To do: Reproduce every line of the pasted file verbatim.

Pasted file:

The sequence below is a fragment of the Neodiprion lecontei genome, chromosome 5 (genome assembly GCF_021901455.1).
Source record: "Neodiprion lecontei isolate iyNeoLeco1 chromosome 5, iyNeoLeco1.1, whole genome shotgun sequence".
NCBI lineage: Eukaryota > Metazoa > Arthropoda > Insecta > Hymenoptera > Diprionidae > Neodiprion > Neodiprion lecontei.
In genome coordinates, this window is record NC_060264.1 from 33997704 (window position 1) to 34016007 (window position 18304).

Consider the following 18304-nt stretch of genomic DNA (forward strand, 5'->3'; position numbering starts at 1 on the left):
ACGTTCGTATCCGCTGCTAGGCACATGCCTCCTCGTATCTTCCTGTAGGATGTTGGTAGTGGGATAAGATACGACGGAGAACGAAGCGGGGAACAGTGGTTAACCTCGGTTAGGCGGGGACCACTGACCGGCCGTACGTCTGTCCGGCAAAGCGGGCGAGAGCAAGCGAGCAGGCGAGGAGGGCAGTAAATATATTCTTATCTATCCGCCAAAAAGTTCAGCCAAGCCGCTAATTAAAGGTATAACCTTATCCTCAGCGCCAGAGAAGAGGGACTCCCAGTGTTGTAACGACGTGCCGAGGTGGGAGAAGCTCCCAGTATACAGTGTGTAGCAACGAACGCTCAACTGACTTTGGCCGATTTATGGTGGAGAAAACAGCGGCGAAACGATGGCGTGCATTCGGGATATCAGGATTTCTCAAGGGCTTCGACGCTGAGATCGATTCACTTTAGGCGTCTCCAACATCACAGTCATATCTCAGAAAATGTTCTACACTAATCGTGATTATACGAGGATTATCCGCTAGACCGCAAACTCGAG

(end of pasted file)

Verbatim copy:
The sequence below is a fragment of the Neodiprion lecontei genome, chromosome 5 (genome assembly GCF_021901455.1).
Source record: "Neodiprion lecontei isolate iyNeoLeco1 chromosome 5, iyNeoLeco1.1, whole genome shotgun sequence".
NCBI lineage: Eukaryota > Metazoa > Arthropoda > Insecta > Hymenoptera > Diprionidae > Neodiprion > Neodiprion lecontei.
In genome coordinates, this window is record NC_060264.1 from 33997704 (window position 1) to 34016007 (window position 18304).

Consider the following 18304-nt stretch of genomic DNA (forward strand, 5'->3'; position numbering starts at 1 on the left):
ACGTTCGTATCCGCTGCTAGGCACATGCCTCCTCGTATCTTCCTGTAGGATGTTGGTAGTGGGATAAGATACGACGGAGAACGAAGCGGGGAACAGTGGTTAACCTCGGTTAGGCGGGGACCACTGACCGGCCGTACGTCTGTCCGGCAAAGCGGGCGAGAGCAAGCGAGCAGGCGAGGAGGGCAGTAAATATATTCTTATCTATCCGCCAAAAAGTTCAGCCAAGCCGCTAATTAAAGGTATAACCTTATCCTCAGCGCCAGAGAAGAGGGACTCCCAGTGTTGTAACGACGTGCCGAGGTGGGAGAAGCTCCCAGTATACAGTGTGTAGCAACGAACGCTCAACTGACTTTGGCCGATTTATGGTGGAGAAAACAGCGGCGAAACGATGGCGTGCATTCGGGATATCAGGATTTCTCAAGGGCTTCGACGCTGAGATCGATTCACTTTAGGCGTCTCCAACATCACAGTCATATCTCAGAAAATGTTCTACACTAATCGTGATTATACGAGGATTATCCGCTAGACCGCAAACTCGAG